It's generally easy to change your engine oil, transmission fluid, and other engine fluids on a marine gasoline or diesel engine - if you have the right equipment. Follow your engine manual's recommendation for how often to change the oil or other fluids, such as every 100 hours. On many sailboats, this means once a season, best done at the end of the season when winterizing or before the boat will be laid up for time. Be sure to do it before shrinkwrapping or covering your boat for the winter.
The problem in many sailboats is that because the engine sits so low in the boat, it is impossible to drain the oil from a bottom plug as you would do with a car. Instead, the old oil must be extracted out the dipstick hole.
Fortunately, inexpensive equipment is available for just this purpose. Use it to do your own oil changes and engine winterizing for a big savings in yard bills.
A Fluid Extractor - The Right Tool for the Job
Several different kinds of pumps are available that can suck engine oil out a tube long and thin enough to insert down into the crankcase through the dipstick hole, including a range of manual and powered pumps. Unless price is no object and you can't waste even a minute longer than necessary (in which case you're probably not doing your own maintenance), the vacuum type of oil extractor is far away the best inexpensive tool for removing old engine oil.
Boating big box stores and chandleries handle several different models that, except for size of the collection container, are virtually the same. At the time of this writing, the most available models are:
- Marpac Fluid Extractor (4 liter) - available online from Defender Marine for about $41
- Several sizes of West Marine Manual Oil Changers - in stores or online from about $50
- Mityvac 7400 7.3 Liter Fluid Evacuator - available at Amazon.com or elsewhere for about $60
- Tempo "Oil Boy" Fluid Extractor (4 liter) - at present no longer available (virtually identical to the Marpac - and the model I've used myself for many years)
These fluid extractors all work in the same manner. Each comes with tubes of different diameters that connect to the pump container; you use the largest that will fit down the dipstick hole. On top of the pump housing is a plunger-type pump handle. Once the tube is connected and the free end inserted into the fluid, pumping the handle up and down, usually only 10-15 times, creates a vacuum inside the container that then sucks the oil or other fluid up through the tube into the container.
Tips for Draining Old Oil with a Fluid Extractor
The process may seem slightly intimidating before you try it the first time, but it's amazingly simple (and much, much easier than other kinds of manual pumps). As noted above, just choose the right size tube, insert it in the dipstick hole, pump the extractor's handle, and wait for the oil to flow out. Some tips to ensure the process goes smoothly:
- Always change oil while the engine is warm. Cold oil is thicker and harder to suck out, and more of the old oil is left inside the engine, which means the fresh oil added already has one strike against it.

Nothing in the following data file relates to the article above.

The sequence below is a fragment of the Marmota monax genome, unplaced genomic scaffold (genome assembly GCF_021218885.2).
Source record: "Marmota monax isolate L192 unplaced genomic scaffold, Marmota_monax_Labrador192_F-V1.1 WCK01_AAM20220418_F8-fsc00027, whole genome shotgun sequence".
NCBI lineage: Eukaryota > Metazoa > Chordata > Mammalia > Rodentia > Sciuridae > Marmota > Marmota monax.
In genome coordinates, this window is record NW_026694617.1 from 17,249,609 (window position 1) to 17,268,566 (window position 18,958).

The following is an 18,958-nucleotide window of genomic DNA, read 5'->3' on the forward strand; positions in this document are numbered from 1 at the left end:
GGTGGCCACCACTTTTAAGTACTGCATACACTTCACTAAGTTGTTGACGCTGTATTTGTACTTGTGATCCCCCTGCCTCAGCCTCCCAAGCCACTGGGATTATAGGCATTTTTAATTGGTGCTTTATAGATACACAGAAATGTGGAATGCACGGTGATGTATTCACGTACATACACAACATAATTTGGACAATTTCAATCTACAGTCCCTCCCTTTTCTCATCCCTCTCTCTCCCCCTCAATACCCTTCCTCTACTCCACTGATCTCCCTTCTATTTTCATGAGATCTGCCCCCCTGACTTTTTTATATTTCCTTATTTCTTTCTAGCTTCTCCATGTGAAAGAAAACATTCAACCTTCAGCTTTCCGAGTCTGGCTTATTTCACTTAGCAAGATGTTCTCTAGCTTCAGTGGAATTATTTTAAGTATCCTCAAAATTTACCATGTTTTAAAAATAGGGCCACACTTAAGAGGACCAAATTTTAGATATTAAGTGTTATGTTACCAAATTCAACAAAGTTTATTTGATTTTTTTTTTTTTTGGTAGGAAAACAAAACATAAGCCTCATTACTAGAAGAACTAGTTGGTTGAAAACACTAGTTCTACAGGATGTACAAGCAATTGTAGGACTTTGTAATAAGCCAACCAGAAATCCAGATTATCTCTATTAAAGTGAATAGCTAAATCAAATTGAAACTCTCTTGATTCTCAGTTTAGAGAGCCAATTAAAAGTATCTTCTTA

- If the old oil is really dirty, thick, or sludgy, adding a pint or even a quart of Marvel Mystery Oil will thin the oil and make extraction easier and leave the engine cleaner. Warm the engine up first, then remove as much of the old oil as you'll be adding now in Mystery Oil, and then add the Marvel and run the engine again to thoroughly mix it and circulate it throughout the engine.
- Have some rags ready before you begin - there's always a chance of spilling oil even when you're careful. If you're also changing your oil filter, have a gallon-size ziplock bag to catch the old filter in before the oil drips all over.
- Have your new oil ready to add after extracting the old.
- Depending on the size of the container of the extractor model you're using, you may need some empty plastic jugs for the old oil (if more is to be extracted than what the container holds). The extractor has a vacuum relief valve that allows you to stop sucking out oil at any time, so you can pour it from the extractor into jugs for the recycling center.
- Be patient. Even hot oil still flow slowly, and it may take a while to suck it all out. Pump some more vacuum if the process seems to be slowing. You'll hear a gurgling sound when the bottom is reached and air starts flowing through the tube with the last of the oil. Keep the pump going as long as you're getting any out.
With care, an oil change is an efficient and clean process using an oil extractor. Then simply remove the old oil from the extractor container through its pour spout.
The problem then is cleaning the extractor itself. I wouldn't want to leave the grungy old oil inside the pump for a year until used again, so I simply flush the tube and pump by sucking a small amount of solvent (like gasoline) through the tube and into the container. Swish it around and pour it out, and put it all away until next year!
Here are some other boat maintenance tasks you can easily do yourself.